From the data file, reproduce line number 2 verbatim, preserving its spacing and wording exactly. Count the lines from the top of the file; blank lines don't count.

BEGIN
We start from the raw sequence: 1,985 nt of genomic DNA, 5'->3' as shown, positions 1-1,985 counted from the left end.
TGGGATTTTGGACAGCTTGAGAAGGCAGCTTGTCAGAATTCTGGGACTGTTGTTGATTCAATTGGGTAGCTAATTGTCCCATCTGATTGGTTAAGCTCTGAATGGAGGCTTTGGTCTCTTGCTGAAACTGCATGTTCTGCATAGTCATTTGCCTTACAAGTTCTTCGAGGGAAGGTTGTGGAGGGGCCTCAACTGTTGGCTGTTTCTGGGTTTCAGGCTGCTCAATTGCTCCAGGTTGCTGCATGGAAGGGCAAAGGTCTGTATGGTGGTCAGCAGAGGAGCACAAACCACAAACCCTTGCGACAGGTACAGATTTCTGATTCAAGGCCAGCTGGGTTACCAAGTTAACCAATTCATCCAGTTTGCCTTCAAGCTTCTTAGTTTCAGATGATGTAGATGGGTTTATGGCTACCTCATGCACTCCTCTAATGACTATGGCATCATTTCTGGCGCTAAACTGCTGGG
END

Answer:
TGGGATTTTGGACAGCTTGAGAAGGCAGCTTGTCAGAATTCTGGGACTGTTGTTGATTCAATTGGGTAGCTAATTGTCCCATCTGATTGGTTAAGCTCTGAATGGAGGCTTTGGTCTCTTGCTGAAACTGCATGTTCTGCATAGTCATTTGCCTTACAAGTTCTTCGAGGGAAGGTTGTGGAGGGGCCTCAACTGTTGGCTGTTTCTGGGTTTCAGGCTGCTCAATTGCTCCAGGTTGCTGCATGGAAGGGCAAAGGTCTGTATGGTGGTCAGCAGAGGAGCACAAACCACAAACCCTTGCGACAGGTACAGATTTCTGATTCAAGGCCAGCTGGGTTACCAAGTTAACCAATTCATCCAGTTTGCCTTCAAGCTTCTTAGTTTCAGATGATGTAGATGGGTTTATGGCTACCTCATGCACTCCTCTAATGACTATGGCATCATTTCTGGCGCTAAACTGCTGGG